I have an existing StringBuilder object, the code appends some values and a delimiter to it. Now I want to modify the code to add the logic that before appending the text I want to check if it really exist in string builder variable or not? If not, then only append otherwise ignore. What is the best way to do so? Do I need to change the object to string type? Need a best approach that would not hamper a performance.

public static string BuildUniqueIDList(context RequestContext)
    string rtnvalue = string.Empty;
        StringBuilder strUIDList = new StringBuilder(100);
        for (int iCntr = 0; iCntr < RequestContext.accounts.Length; iCntr++)
            if (iCntr > 0)
            //need to do somthing like strUIDList.Contains(RequestContext.accounts[iCntr].uniqueid) then continue other wise append
        rtnvalue = strUIDList.ToString();
    catch (Exception e)
    return rtnvalue;

I am not sure if having something like will be efficient: if (!strUIDList.ToString().Contains(RequestContext.accounts[iCntr].uniqueid.ToString()))


Personally I would use:

return string.Join(",", RequestContext.accounts
                                      .Select(x => x.uniqueid)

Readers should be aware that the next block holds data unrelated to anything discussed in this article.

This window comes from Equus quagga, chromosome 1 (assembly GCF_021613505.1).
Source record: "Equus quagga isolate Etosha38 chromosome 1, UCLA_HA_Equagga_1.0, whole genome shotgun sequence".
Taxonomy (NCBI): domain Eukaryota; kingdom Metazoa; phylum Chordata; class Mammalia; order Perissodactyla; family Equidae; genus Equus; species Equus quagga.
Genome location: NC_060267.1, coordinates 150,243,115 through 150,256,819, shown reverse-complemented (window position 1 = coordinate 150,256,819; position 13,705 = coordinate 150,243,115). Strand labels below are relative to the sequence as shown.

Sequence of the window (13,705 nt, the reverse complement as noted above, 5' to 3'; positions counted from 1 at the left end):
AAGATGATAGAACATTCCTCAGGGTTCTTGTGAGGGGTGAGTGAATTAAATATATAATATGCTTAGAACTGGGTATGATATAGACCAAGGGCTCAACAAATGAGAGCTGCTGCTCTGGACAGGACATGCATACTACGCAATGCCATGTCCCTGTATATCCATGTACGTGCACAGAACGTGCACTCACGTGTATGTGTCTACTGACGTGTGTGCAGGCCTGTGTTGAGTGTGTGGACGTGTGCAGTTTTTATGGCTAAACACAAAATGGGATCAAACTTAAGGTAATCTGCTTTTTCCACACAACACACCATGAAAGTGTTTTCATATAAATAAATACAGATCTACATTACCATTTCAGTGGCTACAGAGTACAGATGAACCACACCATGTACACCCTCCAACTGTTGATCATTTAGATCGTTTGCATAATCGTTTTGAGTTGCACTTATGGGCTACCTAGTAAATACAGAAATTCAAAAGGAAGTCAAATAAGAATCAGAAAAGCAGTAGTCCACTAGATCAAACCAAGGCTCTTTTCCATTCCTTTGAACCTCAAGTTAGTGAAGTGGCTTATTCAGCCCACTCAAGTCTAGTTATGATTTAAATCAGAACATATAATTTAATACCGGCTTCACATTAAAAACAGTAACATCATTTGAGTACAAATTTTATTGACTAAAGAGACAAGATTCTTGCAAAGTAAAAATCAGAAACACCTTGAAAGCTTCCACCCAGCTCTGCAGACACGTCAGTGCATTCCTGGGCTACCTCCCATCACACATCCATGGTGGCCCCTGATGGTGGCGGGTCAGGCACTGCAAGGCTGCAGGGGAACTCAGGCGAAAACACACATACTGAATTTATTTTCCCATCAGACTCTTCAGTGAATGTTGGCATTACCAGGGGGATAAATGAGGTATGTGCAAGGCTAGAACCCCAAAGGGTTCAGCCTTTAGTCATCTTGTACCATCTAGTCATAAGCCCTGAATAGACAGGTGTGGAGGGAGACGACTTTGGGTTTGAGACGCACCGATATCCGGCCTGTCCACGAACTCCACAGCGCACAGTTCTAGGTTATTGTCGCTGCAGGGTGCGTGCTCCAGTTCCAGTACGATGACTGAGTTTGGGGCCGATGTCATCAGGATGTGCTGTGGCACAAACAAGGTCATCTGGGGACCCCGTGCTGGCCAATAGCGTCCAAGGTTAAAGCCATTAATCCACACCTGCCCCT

No need to loop explicitly, manually use a StringBuilder etc... just express it all declaratively :)

(You'd need to call ToArray() at the end if you're not using .NET 4, which would obviously reduce the efficiency somewhat... but I doubt it'll become a bottleneck for your app.)

EDIT: Okay, for a non-LINQ solution... if the size is reasonably small I'd just for for:

// First create a list of unique elements
List<string> ids = new List<string>();
foreach (var account in RequestContext.accounts)
    string id = account.uniqueid;
    if (ids.Contains(id))

// Then convert it into a string.
// You could use string.Join(",", ids.ToArray()) here instead.
StringBuilder builder = new StringBuilder();
foreach (string id in ids)
if (builder.Length > 0)
    builder.Length--; // Chop off the trailing comma
return builder.ToString();

If you could have a large collection of strings, you might use Dictionary<string, string> as a sort of fake HashSet<string>.

  • My bad, I should have mentioned it, can I do this without LINQ? In .net 2.0? – Sri Reddy Feb 25 '11 at 16:11
  • @user465876: You can, but personally I'd get hold of LINQBridge instead... LINQ is so useful, it's worth getting hold of the backport. – Jon Skeet Feb 25 '11 at 16:12
  • Jon, thanks for the tip. Soon we will be moving to 3.5 and then I will defiently use LINQ to the max. But for the timebeing, I need to stick to non-LINQ solution :( If you don't mind, can you tell me how to do this in 2.0 without LINQ/LINQBridge. – Sri Reddy Feb 25 '11 at 16:35
  • @user465876: Okay, I've added an alternative for .NET 2. – Jon Skeet Feb 25 '11 at 16:39
  • thanks Jon. It is really helpful. I will keep in mind about LINQ. – Sri Reddy Feb 25 '11 at 17:00

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